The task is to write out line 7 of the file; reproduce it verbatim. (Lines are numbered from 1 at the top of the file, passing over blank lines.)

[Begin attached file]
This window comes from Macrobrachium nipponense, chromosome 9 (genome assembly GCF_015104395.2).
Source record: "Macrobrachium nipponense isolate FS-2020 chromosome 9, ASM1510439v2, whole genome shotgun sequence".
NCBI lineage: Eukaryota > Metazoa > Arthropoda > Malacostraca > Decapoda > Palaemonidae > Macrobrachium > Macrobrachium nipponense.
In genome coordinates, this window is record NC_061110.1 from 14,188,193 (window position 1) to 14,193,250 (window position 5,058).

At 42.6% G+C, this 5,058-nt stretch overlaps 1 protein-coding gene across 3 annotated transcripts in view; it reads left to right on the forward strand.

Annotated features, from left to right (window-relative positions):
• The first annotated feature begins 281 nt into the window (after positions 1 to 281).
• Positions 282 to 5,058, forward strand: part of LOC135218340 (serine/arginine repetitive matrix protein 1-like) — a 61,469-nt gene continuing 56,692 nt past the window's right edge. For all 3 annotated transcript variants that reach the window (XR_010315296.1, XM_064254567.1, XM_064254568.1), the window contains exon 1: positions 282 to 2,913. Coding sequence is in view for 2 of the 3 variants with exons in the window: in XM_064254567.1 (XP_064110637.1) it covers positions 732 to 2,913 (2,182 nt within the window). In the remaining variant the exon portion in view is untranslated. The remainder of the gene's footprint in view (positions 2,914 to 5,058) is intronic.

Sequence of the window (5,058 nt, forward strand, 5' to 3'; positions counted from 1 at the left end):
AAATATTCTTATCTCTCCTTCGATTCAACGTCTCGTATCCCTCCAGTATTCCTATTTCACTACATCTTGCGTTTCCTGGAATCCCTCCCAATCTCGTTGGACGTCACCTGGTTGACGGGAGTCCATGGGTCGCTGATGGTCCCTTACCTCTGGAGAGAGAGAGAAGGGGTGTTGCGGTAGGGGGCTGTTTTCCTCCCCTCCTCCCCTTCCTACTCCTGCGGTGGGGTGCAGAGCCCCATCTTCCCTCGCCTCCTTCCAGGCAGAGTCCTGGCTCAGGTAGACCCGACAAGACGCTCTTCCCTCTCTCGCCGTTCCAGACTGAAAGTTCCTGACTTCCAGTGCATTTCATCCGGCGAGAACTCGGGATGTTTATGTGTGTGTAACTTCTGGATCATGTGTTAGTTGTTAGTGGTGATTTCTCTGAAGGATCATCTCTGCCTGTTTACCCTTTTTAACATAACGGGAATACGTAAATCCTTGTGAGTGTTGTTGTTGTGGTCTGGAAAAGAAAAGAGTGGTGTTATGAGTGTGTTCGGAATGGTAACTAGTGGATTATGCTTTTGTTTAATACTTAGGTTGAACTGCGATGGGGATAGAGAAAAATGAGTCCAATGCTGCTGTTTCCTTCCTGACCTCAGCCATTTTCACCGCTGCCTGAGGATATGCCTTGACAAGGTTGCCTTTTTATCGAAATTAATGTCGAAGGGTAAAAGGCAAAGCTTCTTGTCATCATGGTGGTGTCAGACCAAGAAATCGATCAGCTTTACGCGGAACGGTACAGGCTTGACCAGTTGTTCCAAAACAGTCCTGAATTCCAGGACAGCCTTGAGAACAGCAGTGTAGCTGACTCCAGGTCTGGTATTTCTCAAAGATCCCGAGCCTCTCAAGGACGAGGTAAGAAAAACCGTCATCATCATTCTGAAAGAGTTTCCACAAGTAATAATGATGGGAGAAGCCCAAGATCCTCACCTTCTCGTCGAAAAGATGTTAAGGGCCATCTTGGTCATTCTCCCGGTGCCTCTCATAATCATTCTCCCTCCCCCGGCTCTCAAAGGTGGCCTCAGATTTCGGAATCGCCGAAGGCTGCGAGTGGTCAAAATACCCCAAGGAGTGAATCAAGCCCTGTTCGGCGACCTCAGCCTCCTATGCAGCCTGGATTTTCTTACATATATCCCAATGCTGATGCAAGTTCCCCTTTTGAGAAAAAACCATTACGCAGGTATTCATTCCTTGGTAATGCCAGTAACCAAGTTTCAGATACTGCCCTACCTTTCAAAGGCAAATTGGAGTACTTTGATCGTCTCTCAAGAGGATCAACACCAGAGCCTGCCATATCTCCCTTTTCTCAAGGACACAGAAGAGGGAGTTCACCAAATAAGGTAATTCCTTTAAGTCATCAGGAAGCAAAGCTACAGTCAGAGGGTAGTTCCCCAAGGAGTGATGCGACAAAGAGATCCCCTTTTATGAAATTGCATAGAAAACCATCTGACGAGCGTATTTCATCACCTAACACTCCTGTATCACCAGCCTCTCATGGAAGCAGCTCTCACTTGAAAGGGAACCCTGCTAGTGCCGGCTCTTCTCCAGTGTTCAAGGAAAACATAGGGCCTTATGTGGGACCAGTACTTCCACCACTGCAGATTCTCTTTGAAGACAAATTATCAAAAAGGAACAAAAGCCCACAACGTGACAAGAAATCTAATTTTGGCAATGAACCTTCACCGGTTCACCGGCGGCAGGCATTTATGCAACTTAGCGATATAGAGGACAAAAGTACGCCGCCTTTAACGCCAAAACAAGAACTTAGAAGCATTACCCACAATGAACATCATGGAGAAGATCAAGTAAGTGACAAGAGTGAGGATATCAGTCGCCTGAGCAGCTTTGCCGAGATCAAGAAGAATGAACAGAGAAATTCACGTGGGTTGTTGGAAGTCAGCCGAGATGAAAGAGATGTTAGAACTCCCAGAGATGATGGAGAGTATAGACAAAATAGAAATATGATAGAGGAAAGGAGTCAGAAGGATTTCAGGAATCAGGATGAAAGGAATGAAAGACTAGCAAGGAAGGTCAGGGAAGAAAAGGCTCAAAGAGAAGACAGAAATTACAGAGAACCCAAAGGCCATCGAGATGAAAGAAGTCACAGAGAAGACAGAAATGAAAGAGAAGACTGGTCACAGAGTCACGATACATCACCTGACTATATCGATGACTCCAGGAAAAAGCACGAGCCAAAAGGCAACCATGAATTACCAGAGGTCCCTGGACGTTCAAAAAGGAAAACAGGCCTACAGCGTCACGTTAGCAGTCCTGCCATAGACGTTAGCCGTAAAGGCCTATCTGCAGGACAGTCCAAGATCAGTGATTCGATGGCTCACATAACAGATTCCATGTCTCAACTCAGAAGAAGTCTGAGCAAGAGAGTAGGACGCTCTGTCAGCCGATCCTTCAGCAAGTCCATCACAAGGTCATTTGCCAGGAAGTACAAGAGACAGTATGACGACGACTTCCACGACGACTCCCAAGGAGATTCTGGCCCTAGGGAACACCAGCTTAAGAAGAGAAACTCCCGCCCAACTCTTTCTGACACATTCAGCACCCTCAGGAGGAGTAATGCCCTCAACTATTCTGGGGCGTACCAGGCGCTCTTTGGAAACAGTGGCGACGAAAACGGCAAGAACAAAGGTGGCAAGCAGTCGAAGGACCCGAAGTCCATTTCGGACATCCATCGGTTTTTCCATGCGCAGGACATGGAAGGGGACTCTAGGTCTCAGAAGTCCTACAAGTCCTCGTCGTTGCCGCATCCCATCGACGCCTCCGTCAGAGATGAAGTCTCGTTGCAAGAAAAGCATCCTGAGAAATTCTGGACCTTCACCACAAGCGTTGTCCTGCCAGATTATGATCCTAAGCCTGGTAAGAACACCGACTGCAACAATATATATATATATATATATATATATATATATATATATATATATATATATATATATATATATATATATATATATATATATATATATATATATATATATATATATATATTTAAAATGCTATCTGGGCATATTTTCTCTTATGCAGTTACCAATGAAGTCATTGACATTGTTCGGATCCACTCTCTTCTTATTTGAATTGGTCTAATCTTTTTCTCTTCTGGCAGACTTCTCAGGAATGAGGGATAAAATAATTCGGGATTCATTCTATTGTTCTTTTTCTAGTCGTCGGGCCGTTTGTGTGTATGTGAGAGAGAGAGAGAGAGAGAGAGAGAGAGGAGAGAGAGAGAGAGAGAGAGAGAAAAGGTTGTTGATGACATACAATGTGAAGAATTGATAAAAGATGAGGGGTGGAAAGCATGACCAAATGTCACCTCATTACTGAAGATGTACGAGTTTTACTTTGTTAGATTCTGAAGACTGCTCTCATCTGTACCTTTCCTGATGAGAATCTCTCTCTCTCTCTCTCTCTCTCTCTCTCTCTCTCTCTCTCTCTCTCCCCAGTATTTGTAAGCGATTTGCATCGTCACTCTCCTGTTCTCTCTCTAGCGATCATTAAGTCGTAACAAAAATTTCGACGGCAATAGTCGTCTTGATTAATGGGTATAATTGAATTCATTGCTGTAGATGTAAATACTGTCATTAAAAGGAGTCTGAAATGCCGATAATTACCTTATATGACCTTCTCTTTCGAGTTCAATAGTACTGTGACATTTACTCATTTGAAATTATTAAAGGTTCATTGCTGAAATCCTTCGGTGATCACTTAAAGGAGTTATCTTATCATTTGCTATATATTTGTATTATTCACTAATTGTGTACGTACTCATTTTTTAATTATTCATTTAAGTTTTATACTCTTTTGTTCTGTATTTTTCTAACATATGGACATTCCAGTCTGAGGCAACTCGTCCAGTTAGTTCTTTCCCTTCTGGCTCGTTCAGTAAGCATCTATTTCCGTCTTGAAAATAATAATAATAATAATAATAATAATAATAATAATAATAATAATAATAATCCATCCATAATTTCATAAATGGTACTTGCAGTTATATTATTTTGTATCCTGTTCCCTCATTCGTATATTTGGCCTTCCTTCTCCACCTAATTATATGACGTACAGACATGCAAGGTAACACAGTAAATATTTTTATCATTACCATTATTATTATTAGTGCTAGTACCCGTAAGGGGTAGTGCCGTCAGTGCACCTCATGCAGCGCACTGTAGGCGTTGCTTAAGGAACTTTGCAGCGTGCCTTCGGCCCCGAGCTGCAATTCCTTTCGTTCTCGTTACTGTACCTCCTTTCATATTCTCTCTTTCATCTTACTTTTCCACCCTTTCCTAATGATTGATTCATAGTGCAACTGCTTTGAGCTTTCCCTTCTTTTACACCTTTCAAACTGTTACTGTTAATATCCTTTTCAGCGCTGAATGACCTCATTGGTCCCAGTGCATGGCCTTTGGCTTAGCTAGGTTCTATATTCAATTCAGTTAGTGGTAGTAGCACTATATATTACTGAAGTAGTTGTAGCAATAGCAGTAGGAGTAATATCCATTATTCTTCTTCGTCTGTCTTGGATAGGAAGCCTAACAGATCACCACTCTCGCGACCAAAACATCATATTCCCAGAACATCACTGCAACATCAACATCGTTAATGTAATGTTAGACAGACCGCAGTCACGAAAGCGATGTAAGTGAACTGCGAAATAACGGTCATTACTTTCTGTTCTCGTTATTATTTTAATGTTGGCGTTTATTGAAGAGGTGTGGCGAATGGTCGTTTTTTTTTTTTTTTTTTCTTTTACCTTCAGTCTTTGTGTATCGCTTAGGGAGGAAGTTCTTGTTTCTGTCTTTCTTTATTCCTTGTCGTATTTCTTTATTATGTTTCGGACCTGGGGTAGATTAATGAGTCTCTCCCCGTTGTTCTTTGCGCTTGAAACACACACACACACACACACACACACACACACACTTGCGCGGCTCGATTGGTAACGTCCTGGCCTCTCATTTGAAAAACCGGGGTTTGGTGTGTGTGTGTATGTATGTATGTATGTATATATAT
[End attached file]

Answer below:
• The first annotated feature begins 281 nt into the window (after positions 1 to 281).